Tuesday, June 16, 2009

David Quammen's The Reluctant Mr. Darwin

The Reluctant Mr. Darwin: An Intimate Portrait of Charles Darwin and the Making of His Theory of Evolution
David Quammen
Reviewed by Ben Picozzi

The Reluctant Mr. Darwin is David Quammen’s attempt to illuminate an often-neglected period of Darwin’s life spanning the years between his well-documented voyage aboard the Beagle and his publication of On the Origin of Species. Quammen provides a readable, if not necessarily rigorous, biography which – as the title suggests – portrays the scientist as a very human individual beset by fears that his species theory would not be well-received by his contemporaries.

Quammen is not a scientist or a historian by trade, but a journalist, and it shows in his writing. He is often prone to cute turns of phrase at the expense of concision. This sometimes tendency becomes problematic from a historical perspective when such turns of phrase result in speculative commentary where no evidence is provided. Quammen frequently attributes attitudes or emotions to various individuals without presenting any historical reasons for believing that those individuals in fact expressed those attitudes. In fact, Quammen’s central claim that Darwin was ‘reluctant’ is perhaps the least substantiated claim in the book. Rather than reading as a historical treatise, the book moves with a flow you would expect in a magazine article. Quammen’s love of various popular literary devices frequently draws attention to the book’s author rather than its historical content. Still, this may be a welcome relief from standard biographical accounts and does break up what could otherwise have been a mind-numbing procession of historical facts – after all, Darwin was a busy man. Despite this, Quammen is not immune to the historian’s trap. At the beginning of a particularly amusing passage near the end of the book, Quammen claims that it is not his intention to ‘quickstep’ the reader through ‘all the major episodes in the later history of evolutionary biology’, after which he proceeds to do precisely that.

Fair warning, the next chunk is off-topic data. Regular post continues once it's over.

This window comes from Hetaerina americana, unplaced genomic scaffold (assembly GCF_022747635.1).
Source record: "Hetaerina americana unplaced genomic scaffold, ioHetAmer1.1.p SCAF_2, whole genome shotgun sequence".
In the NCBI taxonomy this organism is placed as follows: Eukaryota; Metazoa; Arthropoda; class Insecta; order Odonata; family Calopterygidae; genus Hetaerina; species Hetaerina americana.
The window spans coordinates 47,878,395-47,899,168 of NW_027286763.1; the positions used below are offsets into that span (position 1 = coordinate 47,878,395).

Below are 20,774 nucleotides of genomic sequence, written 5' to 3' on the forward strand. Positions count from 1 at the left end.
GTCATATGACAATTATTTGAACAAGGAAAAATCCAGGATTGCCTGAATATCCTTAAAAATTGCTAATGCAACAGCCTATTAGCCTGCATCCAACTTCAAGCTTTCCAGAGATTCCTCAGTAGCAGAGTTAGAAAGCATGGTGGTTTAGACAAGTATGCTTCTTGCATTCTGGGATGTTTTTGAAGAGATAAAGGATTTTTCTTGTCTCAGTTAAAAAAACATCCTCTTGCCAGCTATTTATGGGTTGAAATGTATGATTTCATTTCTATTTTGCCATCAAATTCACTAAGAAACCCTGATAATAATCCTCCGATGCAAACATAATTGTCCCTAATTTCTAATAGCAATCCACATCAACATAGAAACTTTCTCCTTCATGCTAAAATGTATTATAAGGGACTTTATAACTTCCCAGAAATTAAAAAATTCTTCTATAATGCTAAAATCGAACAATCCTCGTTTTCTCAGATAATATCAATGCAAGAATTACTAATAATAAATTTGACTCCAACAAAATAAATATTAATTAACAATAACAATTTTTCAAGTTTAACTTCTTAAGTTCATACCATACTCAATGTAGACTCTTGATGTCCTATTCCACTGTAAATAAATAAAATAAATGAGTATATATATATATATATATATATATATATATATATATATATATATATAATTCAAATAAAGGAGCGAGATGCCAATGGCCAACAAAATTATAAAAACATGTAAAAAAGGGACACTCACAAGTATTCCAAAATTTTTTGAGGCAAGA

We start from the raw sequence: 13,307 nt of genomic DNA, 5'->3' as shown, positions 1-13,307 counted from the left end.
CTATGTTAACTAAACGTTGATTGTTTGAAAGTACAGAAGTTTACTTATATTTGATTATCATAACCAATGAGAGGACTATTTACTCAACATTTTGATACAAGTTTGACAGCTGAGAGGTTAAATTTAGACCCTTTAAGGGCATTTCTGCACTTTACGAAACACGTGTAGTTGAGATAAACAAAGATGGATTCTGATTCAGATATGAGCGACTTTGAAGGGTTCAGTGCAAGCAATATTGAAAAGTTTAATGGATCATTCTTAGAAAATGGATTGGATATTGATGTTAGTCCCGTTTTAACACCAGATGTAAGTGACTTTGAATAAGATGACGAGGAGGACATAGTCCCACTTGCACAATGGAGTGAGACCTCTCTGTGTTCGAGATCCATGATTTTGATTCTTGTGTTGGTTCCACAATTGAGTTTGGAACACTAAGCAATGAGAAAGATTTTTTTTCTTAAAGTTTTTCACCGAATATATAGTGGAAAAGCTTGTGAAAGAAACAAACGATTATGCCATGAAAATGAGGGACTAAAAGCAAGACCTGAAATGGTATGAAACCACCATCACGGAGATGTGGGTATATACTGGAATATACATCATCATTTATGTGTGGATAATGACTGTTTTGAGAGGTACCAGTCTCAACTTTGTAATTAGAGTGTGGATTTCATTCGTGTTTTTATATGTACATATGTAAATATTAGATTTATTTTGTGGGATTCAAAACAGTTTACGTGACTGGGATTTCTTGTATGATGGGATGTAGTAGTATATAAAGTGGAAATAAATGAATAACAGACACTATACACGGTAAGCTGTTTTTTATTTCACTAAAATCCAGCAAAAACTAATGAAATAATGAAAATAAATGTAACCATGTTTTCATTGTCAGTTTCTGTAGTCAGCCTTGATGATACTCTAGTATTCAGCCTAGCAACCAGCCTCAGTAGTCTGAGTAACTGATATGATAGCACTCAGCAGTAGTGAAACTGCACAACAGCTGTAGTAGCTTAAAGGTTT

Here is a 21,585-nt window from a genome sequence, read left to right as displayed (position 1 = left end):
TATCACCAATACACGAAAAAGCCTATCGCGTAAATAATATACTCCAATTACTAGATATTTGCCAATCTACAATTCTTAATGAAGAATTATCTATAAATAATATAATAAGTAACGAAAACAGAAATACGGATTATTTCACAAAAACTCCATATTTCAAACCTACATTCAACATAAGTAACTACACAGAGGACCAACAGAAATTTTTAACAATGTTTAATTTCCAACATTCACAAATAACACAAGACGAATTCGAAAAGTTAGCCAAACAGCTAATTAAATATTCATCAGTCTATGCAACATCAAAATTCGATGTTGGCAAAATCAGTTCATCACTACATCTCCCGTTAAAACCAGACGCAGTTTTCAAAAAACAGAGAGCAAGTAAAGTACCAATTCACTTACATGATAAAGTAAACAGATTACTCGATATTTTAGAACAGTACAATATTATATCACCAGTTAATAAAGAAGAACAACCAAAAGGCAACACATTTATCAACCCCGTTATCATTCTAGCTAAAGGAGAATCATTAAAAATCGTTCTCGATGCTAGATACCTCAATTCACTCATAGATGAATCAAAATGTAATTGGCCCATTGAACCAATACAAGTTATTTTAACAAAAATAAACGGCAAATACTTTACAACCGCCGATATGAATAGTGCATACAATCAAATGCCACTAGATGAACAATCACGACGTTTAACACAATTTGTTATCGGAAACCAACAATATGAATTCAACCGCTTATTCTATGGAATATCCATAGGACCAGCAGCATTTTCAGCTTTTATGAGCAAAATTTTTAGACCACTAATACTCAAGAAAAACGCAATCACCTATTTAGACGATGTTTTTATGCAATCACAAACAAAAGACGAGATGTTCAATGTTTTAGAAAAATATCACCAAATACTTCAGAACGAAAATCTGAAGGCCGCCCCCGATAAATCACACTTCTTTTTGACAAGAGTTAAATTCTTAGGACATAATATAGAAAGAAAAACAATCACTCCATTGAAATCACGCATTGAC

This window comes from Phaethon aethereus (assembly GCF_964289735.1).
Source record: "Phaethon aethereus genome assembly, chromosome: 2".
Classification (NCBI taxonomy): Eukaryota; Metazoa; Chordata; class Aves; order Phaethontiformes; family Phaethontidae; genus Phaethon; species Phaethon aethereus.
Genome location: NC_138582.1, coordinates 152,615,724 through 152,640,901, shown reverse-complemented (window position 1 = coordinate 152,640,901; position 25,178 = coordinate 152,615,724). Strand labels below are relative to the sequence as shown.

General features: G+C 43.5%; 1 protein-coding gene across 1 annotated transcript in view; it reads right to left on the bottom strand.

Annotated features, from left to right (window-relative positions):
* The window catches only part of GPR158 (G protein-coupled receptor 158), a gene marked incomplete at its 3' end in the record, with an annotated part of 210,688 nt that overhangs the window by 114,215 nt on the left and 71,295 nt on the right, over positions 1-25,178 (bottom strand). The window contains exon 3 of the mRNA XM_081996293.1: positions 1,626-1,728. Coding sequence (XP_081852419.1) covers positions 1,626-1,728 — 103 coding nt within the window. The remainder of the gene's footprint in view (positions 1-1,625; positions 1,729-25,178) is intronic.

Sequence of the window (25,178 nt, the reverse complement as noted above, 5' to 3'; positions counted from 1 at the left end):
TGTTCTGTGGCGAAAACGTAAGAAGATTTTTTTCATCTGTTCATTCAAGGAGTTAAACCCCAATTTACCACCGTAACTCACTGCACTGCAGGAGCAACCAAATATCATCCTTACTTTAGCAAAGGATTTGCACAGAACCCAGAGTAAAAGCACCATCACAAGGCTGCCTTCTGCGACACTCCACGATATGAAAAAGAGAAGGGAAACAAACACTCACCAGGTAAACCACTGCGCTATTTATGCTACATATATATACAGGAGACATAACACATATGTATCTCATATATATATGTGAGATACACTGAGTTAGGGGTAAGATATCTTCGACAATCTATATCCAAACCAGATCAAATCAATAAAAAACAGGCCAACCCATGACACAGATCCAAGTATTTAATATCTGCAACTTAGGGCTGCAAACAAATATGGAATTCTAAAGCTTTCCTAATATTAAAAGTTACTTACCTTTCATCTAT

Furthermore, these problems are compounded by Quammen’s general failure to provide in-text citations, which makes it a chore to separate the book’s historical substance from the author’s stylistic choices. While Quammen does provide a series of source notes located at the end of the book, such notes usually only contain the title of the cited work along with its page number, without any discussion of the context which would make such citations meaningful. Despite these shortcomings, the book is nevertheless acknowledged as part of the scholarly literature on Darwin’s life. For example, the book is cited by Darwin historian John Van Wyhe in his article challenging the belief that Darwin’s alleged fear was responsible for his delay in publishing his species theory.

Despite these shortcomings, Quammen’s book does contain some historical value. In particular, its descriptions of Darwin’s ongoing scientific work – notably his work in the fields of taxonomy and species migration – are informative. From these, it is possible to see how Darwin’s biological thought developed over the course of the intervening years. Likewise, if one is able to look past Quammen’s seemingly-endless editorializations, his descriptions of Darwin’s personal life can help to humanize a man whose life’s achievements have come to symbolize a phenomenon far in excess of anything resembling human work.

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